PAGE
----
I rarely cry, but on the evening of 8 December 1987, glued to radio coverage of the signing of a nuclear arms control treaty between the United States and Soviet Union, I wept with a relief I had never felt before, an ecstatic conviction that the Cold War, and with it the nuclear arms race, was ending.

It wasn’t so much the number of warheads the Intermediate-Range Nuclear Forces (INF) Treaty, signed by Presidents Ronald Reagan and Mikhail Gorbachev, would scrap: over 2,500, tens of thousands of Hiroshimas but a small fraction of the Superpower’s gargantuan arsenals.

It wasn’t even that, for the first time in nuclear arms control history, an entire class of weapon would be banned – land-based missiles with a range of 500-5,500 kilometers, capable of hitting their targets (cities) in minutes, and thus the cause of a major war scare in Europe since their deployment, first by Moscow, in the late 1970s.

It was more the doors the Treaty opened to further cuts, so deep and wide the goal set by the United Nations in its first-ever resolution in 1946 would finally seem within reach: Global Zero, a nuclear-weapon-free world.

In 1985, Reagan and Gorbachev had stated bluntly that “a nuclear war can never be won and must never be fought.” In 1986, Gorbachev unveiled a plan of phased multilateral reductions, counting down to ‘Zero’ by the year 2000. With the signing of the INF Treaty, his proposal – technically viable, demonstrably verifiable – became politically realistic: a “sapling,” as he said, had been planted “which may one day grow into a mighty tree of peace”:

//May December 8, 1987, become a date that will be inscribed in the history books, a date that will mark the watershed separating the era of a mounting risk of nuclear war from the era of a demilitarisation of human life.//

As I listened, I cried, in part because I had spent much of the previous year following the negotiations for my undergraduate dissertation at the only Peace Studies Department (University of Bradford) in the United Kingdom, a nuclear-weapon state which ‘boasted’ its own ‘independent deterrent’ (missiles leased from America) and which had – inviting its own self-destruction – hosted US INF weapons at Greenham Common, site of a truly heroic, routinely reviled Women’s Peace Camp, backed by millions of supporters in an antinuclear ‘Extinction Rebellion’ movement spanning Western Europe and North America.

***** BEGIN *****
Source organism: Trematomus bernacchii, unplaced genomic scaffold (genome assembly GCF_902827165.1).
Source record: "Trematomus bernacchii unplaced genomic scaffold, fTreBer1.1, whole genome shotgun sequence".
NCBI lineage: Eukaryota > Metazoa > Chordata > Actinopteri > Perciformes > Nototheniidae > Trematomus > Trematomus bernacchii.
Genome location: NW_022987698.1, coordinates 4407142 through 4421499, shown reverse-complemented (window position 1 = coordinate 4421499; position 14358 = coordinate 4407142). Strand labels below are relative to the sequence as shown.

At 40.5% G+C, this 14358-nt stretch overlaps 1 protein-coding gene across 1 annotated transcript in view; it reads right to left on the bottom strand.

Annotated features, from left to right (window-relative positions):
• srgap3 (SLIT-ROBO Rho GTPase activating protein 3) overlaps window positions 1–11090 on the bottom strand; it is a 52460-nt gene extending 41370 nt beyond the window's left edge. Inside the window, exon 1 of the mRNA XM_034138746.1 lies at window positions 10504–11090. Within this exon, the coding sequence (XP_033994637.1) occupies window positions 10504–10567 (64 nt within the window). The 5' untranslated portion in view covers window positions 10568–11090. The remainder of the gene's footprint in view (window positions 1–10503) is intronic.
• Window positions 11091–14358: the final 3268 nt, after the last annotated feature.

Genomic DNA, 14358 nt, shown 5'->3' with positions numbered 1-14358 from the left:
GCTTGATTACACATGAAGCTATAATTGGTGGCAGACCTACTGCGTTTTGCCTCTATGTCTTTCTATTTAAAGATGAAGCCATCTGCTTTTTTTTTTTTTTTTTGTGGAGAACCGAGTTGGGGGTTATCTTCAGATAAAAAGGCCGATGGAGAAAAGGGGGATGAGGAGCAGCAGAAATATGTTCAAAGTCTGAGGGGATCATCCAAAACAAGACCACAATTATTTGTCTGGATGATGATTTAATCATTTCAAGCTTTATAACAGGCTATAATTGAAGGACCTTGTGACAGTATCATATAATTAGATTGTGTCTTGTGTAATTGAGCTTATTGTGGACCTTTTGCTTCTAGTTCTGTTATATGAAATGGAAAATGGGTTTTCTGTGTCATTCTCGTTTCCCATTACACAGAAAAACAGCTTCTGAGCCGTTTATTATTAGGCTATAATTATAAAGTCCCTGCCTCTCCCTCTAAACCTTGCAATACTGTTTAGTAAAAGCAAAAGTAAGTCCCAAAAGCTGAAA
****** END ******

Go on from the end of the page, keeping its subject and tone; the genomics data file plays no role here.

Embracing the base, Greenham Common December 1982 At noon on December 12th 1982, 30,000 women held hands around the 6 mile perimeter fence of the former USAF base, in protest against the UK government’s decision to site American cruise missiles here. The installation went ahead but so did the protest – for 19 years women maintained their presence at the Greenham Common peace camp.

Embracing the base, Greenham Common December 1982: At noon on 12 December 1982, 30,000 women held hands around the 6-mile perimeter fence of the former USAF base, in protest against the UK government’s decision to site American cruise missiles here. The installation went ahead but so did the protest – for 19 years women maintained their presence at the Greenham Common peace camp.

And I cried, too, listening to the chat and music of the students in the University residence – most of whom had not been part of that movement and would never know what ‘INF’ stood for – for the dramatically saner, less menaced and more humane future they could now enjoy and explore.

I have more than once subjected Spectator readers to dense analysis of the post-Cold War decline of nuclear arms control in general, and the INF Treaty in particular.

In sum, with the fall of the Soviet Union the ‘Countdown’ Plan was consigned to oblivion by a NATO Alliance – suddenly the world’s only nuclear-armed alliance – determined not to disarm but expand, deep into former Warsaw Pact and Soviet territory, triggering a predictably nationalistic, we-love-our-nukes response in Moscow.